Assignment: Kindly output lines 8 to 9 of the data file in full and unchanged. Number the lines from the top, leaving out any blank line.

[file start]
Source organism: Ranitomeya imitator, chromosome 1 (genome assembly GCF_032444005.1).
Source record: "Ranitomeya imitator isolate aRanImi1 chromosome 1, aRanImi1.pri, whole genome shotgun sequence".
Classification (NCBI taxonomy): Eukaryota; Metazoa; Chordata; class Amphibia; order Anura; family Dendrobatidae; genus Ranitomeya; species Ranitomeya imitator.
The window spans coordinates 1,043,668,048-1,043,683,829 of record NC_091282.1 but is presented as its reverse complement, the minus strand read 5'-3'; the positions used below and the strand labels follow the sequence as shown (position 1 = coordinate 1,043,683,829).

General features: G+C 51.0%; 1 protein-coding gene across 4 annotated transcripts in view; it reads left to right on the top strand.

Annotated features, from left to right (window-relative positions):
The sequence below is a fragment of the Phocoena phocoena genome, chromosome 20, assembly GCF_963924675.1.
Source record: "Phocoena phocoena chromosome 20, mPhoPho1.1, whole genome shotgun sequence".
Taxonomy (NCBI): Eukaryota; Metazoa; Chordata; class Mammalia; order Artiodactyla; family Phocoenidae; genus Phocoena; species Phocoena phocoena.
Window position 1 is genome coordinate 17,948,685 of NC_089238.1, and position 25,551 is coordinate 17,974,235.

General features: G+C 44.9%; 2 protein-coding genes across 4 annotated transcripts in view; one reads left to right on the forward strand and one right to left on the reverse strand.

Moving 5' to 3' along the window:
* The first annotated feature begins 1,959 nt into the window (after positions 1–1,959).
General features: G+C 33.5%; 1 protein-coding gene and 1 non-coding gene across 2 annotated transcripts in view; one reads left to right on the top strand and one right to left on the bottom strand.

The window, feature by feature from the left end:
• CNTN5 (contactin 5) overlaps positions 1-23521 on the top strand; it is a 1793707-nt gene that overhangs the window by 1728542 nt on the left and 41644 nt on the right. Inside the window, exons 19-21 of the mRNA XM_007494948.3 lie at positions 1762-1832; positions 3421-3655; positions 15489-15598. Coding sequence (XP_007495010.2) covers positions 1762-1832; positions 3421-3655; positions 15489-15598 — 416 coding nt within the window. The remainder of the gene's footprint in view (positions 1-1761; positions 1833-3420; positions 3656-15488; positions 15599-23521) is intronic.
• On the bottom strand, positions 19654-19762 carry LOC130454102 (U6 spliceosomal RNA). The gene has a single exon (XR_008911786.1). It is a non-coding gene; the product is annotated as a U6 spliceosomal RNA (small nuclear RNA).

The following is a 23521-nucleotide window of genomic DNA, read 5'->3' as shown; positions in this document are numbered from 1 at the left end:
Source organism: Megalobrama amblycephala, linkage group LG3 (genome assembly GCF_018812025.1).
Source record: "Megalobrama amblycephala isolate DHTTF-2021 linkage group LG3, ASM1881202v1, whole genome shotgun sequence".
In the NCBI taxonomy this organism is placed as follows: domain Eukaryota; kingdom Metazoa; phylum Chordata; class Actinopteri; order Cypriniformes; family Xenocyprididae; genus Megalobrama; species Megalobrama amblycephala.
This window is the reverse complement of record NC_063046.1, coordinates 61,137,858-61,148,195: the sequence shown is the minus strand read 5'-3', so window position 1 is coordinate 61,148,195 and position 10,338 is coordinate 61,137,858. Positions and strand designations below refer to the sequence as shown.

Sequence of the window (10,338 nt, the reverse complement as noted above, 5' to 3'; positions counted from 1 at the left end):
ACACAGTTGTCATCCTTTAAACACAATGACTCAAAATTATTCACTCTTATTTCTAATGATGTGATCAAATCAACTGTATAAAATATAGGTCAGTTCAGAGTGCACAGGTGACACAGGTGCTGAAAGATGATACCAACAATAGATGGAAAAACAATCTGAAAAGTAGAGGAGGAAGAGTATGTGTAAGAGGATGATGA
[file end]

Source record: "Phocoena phocoena chromosome 20, mPhoPho1.1, whole genome shotgun sequence".
Taxonomy (NCBI): Eukaryota; Metazoa; Chordata; class Mammalia; order Artiodactyla; family Phocoenidae; genus Phocoena; species Phocoena phocoena.